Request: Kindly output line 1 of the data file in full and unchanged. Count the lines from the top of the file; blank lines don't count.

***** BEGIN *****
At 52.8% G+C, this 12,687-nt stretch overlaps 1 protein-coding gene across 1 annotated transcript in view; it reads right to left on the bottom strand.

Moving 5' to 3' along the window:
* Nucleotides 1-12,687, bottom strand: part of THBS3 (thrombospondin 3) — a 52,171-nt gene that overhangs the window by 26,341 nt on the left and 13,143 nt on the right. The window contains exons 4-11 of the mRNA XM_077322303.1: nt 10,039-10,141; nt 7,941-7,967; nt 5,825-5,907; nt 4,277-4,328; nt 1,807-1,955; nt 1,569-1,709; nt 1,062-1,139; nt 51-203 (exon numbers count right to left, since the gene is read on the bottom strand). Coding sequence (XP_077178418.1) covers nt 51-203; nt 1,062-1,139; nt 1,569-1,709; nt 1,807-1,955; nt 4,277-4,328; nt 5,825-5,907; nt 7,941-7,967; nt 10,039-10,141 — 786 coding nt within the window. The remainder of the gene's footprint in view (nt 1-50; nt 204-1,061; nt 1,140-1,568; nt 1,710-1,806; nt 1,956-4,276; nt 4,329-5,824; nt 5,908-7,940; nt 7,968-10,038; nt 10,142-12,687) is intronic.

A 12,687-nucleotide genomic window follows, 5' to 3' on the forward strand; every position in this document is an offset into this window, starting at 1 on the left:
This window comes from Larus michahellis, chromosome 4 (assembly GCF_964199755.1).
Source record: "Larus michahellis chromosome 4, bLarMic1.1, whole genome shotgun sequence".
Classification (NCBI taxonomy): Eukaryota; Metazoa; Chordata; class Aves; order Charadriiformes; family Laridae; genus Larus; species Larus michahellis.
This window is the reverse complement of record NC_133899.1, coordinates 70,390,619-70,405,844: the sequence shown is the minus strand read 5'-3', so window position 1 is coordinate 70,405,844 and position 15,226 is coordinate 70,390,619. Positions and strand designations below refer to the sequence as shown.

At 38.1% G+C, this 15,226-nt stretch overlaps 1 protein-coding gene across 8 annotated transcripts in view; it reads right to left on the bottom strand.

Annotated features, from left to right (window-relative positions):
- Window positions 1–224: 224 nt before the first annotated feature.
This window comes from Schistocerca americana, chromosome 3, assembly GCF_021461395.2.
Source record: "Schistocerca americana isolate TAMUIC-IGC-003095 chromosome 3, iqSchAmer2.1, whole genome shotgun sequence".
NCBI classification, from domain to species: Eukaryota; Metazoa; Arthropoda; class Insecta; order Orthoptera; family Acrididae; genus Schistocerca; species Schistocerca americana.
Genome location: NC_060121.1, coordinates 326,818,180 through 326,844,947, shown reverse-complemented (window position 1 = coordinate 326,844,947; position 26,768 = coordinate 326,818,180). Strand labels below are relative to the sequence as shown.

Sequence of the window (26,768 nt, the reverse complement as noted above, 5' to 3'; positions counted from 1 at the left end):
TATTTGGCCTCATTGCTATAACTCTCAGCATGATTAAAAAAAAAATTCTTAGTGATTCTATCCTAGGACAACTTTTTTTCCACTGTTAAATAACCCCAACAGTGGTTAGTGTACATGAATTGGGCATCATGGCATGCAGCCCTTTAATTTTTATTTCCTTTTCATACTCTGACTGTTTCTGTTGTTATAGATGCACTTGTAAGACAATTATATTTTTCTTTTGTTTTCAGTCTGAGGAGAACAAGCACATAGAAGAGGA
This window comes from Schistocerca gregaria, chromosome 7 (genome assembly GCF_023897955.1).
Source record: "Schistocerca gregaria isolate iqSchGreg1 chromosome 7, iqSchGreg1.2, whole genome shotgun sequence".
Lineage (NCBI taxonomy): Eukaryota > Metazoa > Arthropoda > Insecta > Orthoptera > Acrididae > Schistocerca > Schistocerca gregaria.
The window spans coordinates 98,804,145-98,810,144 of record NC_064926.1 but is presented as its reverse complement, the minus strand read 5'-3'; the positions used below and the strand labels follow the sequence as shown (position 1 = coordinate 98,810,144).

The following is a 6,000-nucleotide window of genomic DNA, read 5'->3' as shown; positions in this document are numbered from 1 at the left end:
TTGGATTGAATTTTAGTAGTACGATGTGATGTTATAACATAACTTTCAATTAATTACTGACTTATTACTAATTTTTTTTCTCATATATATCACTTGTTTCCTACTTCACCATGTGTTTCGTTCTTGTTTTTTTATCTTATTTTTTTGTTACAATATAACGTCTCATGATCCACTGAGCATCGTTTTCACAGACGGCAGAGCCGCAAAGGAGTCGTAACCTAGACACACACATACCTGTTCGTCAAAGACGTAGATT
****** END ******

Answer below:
At 52.8% G+C, this 12,687-nt stretch overlaps 1 protein-coding gene across 1 annotated transcript in view; it reads right to left on the bottom strand.